Xenomorph Android malware can steal passwords from 400 banking apps — protect yourself now

banking trojan on phone illustration
(Image credit: Shutterstock)

A new version of the dangerous Xenomorph Android malware has been spotted in the wild which includes a number of new capabilities, including the ability to steal credentials from 400 different banking apps.

First discovered by the cybersecurity firm ThreatFabric back in February of last year, the original Xenomorph malware was a banking trojan distributed via malicious apps on the Google Play Store. What made it particularly dangerous is the way in which it used overlays of 56 European banking apps to steal user credentials and drain their accounts.

Then in June 2022, Xenomorph v2 was released with a major code overhaul that made the malware modular and more flexible. Now though, as BleepingComputer reports, a third version of the malware has once again been discovered by ThreatFabric.

This new version targets 400 banks and financial institutions from the U.S., Canada, India and a number of European countries including Chase, Citibank, American Express, ING, HSBC, Wells Fargo, National Bank of Canada and more. You can find the full list of banking apps targeted by Xenomorph v3 in ThreatFabric’s full report.

Xenomorph v3

Xenomorph v3 adds loads of new features that make it an even greater threat, including the ability to automatically steal data like credentials and account balances, but it can also perform banking transactions and transfer funds.

In its report on the matter, ThreatFabric explains that “Xenomorph is now able to completely automate the whole fraud chain, from infection to funds exfiltration” which makes it one of the most advanced and dangerous Android malware trojans currently in circulation. Besides 400 banking and financial institutions, it can also now steal cryptocurrency from several crypto wallets. 

Android malware botnet attack

(Image credit: Shutterstock)

After looking at samples of Xenomorph v3, ThreatFabric discovered a dedicated website advertising the latest version of the malware. This hints at the fact Hadoken Security, which created the malware, aims to distribute it using a malware-as-a-service (MaaS) business model. As such, it will be sold to other cybercriminals through a subscription model to be used in their attacks.

At the moment though, Xenomorph v3 is currently being distributed through the ‘Zombinder’ platform on the Google Play Store. This platform is particularly dangerous due to the fact that the hackers who created it have found a way to add malware to legitimate Android apps. Unlike malicious apps, these are regular Android apps that contain a malicious payload.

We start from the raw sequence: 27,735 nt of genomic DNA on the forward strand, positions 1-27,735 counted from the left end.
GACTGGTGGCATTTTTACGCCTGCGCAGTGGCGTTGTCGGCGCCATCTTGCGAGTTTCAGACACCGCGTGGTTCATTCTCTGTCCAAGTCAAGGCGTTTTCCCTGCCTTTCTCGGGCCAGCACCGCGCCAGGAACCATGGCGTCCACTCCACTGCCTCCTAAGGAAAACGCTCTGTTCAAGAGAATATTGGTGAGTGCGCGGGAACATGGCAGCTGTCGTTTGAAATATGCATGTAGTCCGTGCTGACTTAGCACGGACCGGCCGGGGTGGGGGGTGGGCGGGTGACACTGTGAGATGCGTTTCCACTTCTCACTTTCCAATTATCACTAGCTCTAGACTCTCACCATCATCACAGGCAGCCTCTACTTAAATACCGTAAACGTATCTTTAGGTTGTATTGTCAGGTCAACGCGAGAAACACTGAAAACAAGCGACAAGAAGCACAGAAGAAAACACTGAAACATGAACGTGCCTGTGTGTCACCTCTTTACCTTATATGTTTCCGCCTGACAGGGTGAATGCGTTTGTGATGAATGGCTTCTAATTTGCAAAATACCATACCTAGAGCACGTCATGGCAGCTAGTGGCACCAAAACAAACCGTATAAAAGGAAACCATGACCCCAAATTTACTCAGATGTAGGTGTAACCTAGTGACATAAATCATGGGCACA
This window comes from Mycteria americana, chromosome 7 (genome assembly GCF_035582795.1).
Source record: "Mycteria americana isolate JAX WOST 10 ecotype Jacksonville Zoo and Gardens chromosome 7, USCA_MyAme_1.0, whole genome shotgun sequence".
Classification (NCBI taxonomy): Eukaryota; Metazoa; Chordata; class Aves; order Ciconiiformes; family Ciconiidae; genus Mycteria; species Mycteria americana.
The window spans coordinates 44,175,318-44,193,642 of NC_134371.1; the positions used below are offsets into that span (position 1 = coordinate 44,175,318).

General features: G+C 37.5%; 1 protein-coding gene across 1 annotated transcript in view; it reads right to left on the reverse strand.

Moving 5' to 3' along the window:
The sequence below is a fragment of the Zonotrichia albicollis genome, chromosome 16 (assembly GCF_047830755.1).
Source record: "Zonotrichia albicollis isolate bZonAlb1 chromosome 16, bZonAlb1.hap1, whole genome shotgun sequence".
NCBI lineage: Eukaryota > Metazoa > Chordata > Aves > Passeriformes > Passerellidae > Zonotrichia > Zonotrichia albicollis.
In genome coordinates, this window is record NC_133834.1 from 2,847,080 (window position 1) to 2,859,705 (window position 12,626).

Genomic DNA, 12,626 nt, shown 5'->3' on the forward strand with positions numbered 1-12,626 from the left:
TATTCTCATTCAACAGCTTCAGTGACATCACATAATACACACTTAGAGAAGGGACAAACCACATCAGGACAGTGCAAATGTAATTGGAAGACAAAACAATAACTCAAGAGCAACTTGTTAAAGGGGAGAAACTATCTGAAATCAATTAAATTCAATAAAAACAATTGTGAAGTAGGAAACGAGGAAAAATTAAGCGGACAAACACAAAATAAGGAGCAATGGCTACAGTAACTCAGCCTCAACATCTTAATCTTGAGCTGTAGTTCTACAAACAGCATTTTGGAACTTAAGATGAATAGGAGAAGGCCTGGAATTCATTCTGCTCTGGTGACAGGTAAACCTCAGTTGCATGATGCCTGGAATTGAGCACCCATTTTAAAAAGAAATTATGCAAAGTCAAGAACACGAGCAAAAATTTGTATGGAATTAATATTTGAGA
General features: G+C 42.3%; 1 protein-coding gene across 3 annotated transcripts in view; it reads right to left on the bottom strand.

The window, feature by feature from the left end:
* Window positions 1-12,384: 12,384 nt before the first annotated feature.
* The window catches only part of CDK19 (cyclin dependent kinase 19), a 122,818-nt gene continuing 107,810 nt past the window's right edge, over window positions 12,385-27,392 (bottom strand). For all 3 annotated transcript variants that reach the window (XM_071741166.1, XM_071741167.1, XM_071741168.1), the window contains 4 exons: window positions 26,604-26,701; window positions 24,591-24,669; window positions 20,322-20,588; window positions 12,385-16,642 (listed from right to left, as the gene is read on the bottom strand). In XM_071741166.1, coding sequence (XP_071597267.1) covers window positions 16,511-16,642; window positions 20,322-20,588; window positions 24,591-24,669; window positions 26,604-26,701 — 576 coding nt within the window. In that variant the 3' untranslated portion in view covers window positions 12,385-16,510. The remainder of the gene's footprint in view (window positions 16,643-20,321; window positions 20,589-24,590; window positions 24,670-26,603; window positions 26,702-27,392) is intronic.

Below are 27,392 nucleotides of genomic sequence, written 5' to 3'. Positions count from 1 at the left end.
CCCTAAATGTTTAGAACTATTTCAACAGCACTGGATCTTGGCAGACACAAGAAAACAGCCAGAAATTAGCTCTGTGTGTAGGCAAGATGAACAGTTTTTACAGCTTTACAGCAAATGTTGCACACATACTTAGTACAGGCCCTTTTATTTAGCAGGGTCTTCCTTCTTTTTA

Bypassing MFA and stealing cookies

If that wasn’t bad enough, Xenomorph v3’s ATS framework allows cybercriminals to automatically extract credentials, check account balances, steal money and more from an infected Android smartphone.

The malware’s ATS framework also allows it to bypass multi-factor authentication (MFA) which would normally be used to block these types of automated transactions. Instead of using SMS text messages for MFA in your banking apps, you can get around this by using an authenticator app like Google Authenticator or Microsoft Authenticator instead. However, not all banks currently offer this option.

Xenomorph v3 even includes a cookie stealer that can take your phone’s cookies from the Android Cookie Manager. It does this by launching a browser window of a legitimate service and tricking a victim into entering their credentials. With these session cookies in hand, a hacker can then hijack a web session and take over your accounts.

How to stay safe from Android malware

A hand holding a phone securely logging in

(Image credit: Google)

If you haven’t caught on yet, Xenomorph v3 is a very serious threat that can drain your bank accounts and take over your other online accounts, since it automatically steals passwords.

It’s currently being distributed using Zombinder on the Play Store, so you need to be extremely careful when installing new apps on the best Android phones, even if they do come from official app stores. At the same time, it’s a good idea to limit the number of apps you have installed on your phone overall.

When installing new apps though, you want to check their ratings and read the reviews on the Play Store first. From here, you also want to look for external reviews on other sites and video reviews are even better since you can see an app in action. Looking into an app’s publisher is a good idea as well as this can help you determine whether or not they’re legitimate.

As for protecting your Android phone, you want to make sure that Google Play Protect is enabled since it scans your existing apps and any new ones you install for malware. For additional protection you can always install one of the best Android antivirus apps alongside it though.

This likely won’t be the last time we hear about Xenomorph v3, especially since its creators are looking to make it a paid service for other cybercriminals to use in their attacks.

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Anthony Spadafora
Senior Editor Security and Networking

Anthony Spadafora is the security and networking editor at Tom’s Guide where he covers everything from data breaches and ransomware gangs to password managers and the best way to cover your whole home or business with Wi-Fi. Before joining the team, he wrote for ITProPortal while living in Korea and later for TechRadar Pro after moving back to the US. Based in Houston, Texas, when he’s not writing Anthony can be found tinkering with PCs and game consoles, managing cables and upgrading his smart home.